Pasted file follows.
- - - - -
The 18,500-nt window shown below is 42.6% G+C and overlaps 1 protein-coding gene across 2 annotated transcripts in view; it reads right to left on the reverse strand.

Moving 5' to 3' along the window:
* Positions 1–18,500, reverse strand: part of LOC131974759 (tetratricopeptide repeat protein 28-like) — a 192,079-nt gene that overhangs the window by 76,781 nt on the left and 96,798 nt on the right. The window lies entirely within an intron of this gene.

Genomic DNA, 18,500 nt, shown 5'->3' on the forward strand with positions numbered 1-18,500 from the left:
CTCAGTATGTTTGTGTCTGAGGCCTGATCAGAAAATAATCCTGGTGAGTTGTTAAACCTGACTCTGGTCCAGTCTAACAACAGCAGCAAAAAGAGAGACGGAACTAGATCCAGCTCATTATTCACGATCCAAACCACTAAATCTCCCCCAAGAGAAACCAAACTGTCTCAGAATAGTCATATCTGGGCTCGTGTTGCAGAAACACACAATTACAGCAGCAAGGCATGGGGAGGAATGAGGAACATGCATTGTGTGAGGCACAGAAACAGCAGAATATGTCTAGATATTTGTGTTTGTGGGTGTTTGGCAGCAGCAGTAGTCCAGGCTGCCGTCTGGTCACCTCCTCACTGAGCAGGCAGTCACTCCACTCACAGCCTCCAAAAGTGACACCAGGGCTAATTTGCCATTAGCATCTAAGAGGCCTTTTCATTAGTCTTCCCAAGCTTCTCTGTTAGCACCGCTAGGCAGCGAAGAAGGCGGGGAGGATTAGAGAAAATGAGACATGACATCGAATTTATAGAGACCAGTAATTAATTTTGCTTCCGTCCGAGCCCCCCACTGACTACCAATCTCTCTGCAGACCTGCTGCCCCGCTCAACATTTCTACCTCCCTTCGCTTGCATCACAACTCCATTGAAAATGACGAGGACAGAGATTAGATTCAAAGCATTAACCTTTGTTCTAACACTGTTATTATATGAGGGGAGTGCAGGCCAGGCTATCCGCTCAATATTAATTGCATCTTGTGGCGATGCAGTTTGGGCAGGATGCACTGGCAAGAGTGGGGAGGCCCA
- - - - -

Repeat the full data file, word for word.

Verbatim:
The 18,500-nt window shown below is 42.6% G+C and overlaps 1 protein-coding gene across 2 annotated transcripts in view; it reads right to left on the reverse strand.

Moving 5' to 3' along the window:
* Positions 1–18,500, reverse strand: part of LOC131974759 (tetratricopeptide repeat protein 28-like) — a 192,079-nt gene that overhangs the window by 76,781 nt on the left and 96,798 nt on the right. The window lies entirely within an intron of this gene.

Genomic DNA, 18,500 nt, shown 5'->3' on the forward strand with positions numbered 1-18,500 from the left:
CTCAGTATGTTTGTGTCTGAGGCCTGATCAGAAAATAATCCTGGTGAGTTGTTAAACCTGACTCTGGTCCAGTCTAACAACAGCAGCAAAAAGAGAGACGGAACTAGATCCAGCTCATTATTCACGATCCAAACCACTAAATCTCCCCCAAGAGAAACCAAACTGTCTCAGAATAGTCATATCTGGGCTCGTGTTGCAGAAACACACAATTACAGCAGCAAGGCATGGGGAGGAATGAGGAACATGCATTGTGTGAGGCACAGAAACAGCAGAATATGTCTAGATATTTGTGTTTGTGGGTGTTTGGCAGCAGCAGTAGTCCAGGCTGCCGTCTGGTCACCTCCTCACTGAGCAGGCAGTCACTCCACTCACAGCCTCCAAAAGTGACACCAGGGCTAATTTGCCATTAGCATCTAAGAGGCCTTTTCATTAGTCTTCCCAAGCTTCTCTGTTAGCACCGCTAGGCAGCGAAGAAGGCGGGGAGGATTAGAGAAAATGAGACATGACATCGAATTTATAGAGACCAGTAATTAATTTTGCTTCCGTCCGAGCCCCCCACTGACTACCAATCTCTCTGCAGACCTGCTGCCCCGCTCAACATTTCTACCTCCCTTCGCTTGCATCACAACTCCATTGAAAATGACGAGGACAGAGATTAGATTCAAAGCATTAACCTTTGTTCTAACACTGTTATTATATGAGGGGAGTGCAGGCCAGGCTATCCGCTCAATATTAATTGCATCTTGTGGCGATGCAGTTTGGGCAGGATGCACTGGCAAGAGTGGGGAGGCCCA